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The Art of Teaching Sharing to Your Kids


Anyone who has ever parented (or taught, or babysat) a toddler knows firsthand that the art of sharing can prove to be an ever-elusive action. While some parents feel this is the mark of a selfish or spoiled child, this is simply not the case. A child’s reluctance to learn to share is a perfectly normal part of development.

Helping Your Child Learn to Share

Fortunately, helping your child learn to share doesn’t have to be a major parenting struggle...if you know what to expect throughout the process. The first thing to note is that the art of sharing is a tough concept for little ones to understand. At a young age, a child truly believes that the world revolves around him; thus, giving up something that is obviously meant for him alone can be hard to comprehend.

two toddlers sharing their toys

Luckily, many parents find success helping to develop their kids’ sharing skills by modeling appropriate behavior for them. When trying this approach, it’s important to be sure your child knows what it is you’re doing. Very clearly articulate how/what you are sharing to ensure that they will catch on that this is a positive behavior that they will want to exhibit as well.

There are some recognized developmental stages that may hinder even your best efforts to teach the art of sharing. They include:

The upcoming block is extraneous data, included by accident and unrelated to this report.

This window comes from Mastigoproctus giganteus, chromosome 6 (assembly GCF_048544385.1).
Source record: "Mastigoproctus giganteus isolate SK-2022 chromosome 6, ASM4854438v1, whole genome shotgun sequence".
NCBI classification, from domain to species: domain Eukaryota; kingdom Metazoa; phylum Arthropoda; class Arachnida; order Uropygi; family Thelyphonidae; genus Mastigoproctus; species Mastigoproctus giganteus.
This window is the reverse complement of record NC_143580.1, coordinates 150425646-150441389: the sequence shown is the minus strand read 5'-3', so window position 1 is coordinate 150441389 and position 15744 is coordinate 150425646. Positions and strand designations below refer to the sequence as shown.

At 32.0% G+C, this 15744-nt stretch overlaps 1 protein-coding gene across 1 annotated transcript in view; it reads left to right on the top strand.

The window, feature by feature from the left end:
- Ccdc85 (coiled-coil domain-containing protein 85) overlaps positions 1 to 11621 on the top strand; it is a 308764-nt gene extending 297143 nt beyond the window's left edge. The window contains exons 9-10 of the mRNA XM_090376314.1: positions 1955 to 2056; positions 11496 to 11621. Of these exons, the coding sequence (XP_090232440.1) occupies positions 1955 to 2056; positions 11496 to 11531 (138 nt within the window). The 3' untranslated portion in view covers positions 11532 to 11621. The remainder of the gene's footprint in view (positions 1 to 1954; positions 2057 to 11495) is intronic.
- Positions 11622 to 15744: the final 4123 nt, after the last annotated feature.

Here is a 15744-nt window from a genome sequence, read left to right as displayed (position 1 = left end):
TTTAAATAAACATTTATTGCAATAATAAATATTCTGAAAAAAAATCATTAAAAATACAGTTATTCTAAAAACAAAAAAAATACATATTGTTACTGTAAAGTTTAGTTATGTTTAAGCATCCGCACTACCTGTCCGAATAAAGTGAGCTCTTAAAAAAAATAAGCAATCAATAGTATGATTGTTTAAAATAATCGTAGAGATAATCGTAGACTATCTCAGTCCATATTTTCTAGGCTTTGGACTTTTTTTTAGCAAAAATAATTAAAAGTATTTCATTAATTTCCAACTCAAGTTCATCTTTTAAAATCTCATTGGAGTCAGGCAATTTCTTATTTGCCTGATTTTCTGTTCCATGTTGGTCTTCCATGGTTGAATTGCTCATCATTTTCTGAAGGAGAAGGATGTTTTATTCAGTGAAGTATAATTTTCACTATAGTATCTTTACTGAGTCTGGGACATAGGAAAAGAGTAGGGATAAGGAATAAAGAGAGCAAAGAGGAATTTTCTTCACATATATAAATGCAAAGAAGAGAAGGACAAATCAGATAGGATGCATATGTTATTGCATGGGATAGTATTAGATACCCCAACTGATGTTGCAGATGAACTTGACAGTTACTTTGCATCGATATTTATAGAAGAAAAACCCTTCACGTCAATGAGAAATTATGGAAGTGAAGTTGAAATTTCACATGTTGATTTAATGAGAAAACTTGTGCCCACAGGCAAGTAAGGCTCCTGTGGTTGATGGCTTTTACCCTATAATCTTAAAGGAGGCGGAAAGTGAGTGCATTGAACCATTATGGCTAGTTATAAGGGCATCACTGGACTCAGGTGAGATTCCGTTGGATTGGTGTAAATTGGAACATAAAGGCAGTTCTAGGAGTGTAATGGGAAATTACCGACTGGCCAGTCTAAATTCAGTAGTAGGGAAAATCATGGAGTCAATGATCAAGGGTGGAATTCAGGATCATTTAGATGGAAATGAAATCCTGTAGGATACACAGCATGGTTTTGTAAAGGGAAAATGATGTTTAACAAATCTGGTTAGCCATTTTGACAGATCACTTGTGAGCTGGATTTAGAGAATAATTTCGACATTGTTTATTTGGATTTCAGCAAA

Ages Birth - 18 Months:  Most children prefer solitary play and will not grasp the idea of sharing.

Ages 2 Years - 2.5 Years: Parallel play is very common; however, the basic principles of sharing can begin to be grasped.

Ages 2.5 Years - 3 Years: Children often seek out play engagement with other children and may even start to share toys and other items without being asked.

Ages 4+: Most children enjoy social engagement with peers and the art of sharing becomes a more natural instinct.

Beyond knowing that your child is ready to learn the art of sharing, it’s important to give praise consistently every time she does. Additionally, always assure your little one that sharing a toy doesn’t mean giving it away for good. Seeing that she will get her shared items back is a great way to increase the odds that she’ll want to do it again.

Other Ways to Help with Your Kids’ Sharing Skills

  • Make sharing situations fun and game-like whenever possible.
  • Don’t just expect the children to share; be prepared to share out your own things to encourage this behavior.
  • Reinforce sharing with plenty of kisses, hugs, and praise.
  • Never force a child to part with his things; it’s a surefire path to a battle of wills.
  • Coordinate playdates and other social engagements with your child so she can practice her sharing skills.

Inevitably, even the most skilled little sharers amongst us may lapse and feel reluctant to give up their things. It’s important not to take it personally or feel embarrassed. Simply encouraging any positive behavior can go a long way in helping to teach your toddler the art of sharing with long-term results.

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